The scent of jasmine, amber and lotus was heavy in the mid-morning air. I gathered up my sari and knelt in front of the 500-year-old banyan tree before dipping into the icy temple waters. Alongside me was a lady, head bowed with an offering of fresh marigolds, perfectly cut palm leaves and some crumpled rupiah notes. Behind her was a line of some 30 ladies and, beyond that, watching over us, several generations of families, spanning several hundred years, who carried out this same ritual.
This is what makes Bali so special. Spirituality here runs deep, and as a tourist, you too can become part of traditions that stretch back in time. The temple we were visiting was called the Holy Water Temple just outside Ubud. The Four Seasons concierge had warned us that we might get wet, and he wasn’t wrong! Wading waist-deep into cold water may not be everyone’s cup of tea, but the kids were thrilled – even a little awestruck. And we all relished the chance to get a feel for an authentic Balinese ceremony and be met with the most beautiful smiles from the loveliest of people.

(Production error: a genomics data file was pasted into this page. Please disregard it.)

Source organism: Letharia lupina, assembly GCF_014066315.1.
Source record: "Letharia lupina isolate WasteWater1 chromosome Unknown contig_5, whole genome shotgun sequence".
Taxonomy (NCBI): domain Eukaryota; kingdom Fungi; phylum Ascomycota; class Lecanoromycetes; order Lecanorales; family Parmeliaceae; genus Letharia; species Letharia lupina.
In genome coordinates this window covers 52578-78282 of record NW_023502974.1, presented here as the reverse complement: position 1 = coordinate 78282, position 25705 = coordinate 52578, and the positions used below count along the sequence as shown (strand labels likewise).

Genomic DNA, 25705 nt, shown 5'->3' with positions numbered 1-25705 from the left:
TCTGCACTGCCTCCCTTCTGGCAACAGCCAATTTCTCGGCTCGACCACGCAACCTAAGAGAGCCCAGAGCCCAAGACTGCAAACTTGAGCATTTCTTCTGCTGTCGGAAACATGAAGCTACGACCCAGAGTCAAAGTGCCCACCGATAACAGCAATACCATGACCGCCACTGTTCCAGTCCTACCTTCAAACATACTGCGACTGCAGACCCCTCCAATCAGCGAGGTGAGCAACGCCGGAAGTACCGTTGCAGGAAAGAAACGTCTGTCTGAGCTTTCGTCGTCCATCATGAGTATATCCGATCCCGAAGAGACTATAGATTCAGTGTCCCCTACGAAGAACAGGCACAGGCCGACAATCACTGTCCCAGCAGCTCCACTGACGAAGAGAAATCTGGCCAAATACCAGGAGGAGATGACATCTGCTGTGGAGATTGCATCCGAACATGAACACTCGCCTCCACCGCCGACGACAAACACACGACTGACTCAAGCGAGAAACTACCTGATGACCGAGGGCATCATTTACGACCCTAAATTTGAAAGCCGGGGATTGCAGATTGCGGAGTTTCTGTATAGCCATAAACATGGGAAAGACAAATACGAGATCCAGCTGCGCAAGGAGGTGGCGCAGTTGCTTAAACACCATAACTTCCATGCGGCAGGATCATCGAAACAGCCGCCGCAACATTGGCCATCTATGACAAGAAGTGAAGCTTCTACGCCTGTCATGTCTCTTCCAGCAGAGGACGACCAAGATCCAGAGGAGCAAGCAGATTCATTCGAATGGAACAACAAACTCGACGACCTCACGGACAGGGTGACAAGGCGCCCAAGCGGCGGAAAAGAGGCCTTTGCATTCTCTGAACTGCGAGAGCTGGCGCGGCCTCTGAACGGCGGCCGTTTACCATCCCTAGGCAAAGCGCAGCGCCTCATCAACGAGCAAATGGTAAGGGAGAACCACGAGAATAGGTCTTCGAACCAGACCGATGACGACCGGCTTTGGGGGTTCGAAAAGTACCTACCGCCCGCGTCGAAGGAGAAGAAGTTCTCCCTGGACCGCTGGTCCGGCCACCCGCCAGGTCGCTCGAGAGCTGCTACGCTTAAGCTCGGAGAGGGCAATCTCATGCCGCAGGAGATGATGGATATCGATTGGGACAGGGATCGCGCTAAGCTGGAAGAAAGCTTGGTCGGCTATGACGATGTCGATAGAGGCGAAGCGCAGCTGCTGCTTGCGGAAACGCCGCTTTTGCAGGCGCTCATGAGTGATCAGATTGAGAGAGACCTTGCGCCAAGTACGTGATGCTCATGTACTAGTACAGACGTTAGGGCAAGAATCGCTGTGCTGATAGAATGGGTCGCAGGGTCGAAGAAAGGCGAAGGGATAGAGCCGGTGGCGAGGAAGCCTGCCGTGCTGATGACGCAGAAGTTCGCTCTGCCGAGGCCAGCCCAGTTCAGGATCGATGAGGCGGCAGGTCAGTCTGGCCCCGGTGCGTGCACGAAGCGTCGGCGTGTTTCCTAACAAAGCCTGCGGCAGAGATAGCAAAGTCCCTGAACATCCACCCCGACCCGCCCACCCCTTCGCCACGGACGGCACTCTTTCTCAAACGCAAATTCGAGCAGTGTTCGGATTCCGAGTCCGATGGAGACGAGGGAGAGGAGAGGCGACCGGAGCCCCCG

This year, Bali will welcome some 10-million tourists. You didn’t read that incorrectly. Pick yourself up off the floor – 10 MILLION. That’s the same as the populations of Los Angeles, Cape Town and Madrid combined. Landing at Denpasar after an 18-hour flight from London, its easy to see the impact of mass tourism. Traffic clogs up the roads, and new hotels have sprung up in the middle of paddy fields. However, with a bit of planning, it is still easy to see what it was that enchanted Western artists back in the 1930s.
Bali is an island with multiple personalities. The lush interior boasts volcanoes and mountains, and Ubud is the place for culture and shopping. The beaches in the south offer fantastic surfing and diving. And touristy Kuta has a million reasons why you should avoid it at all costs.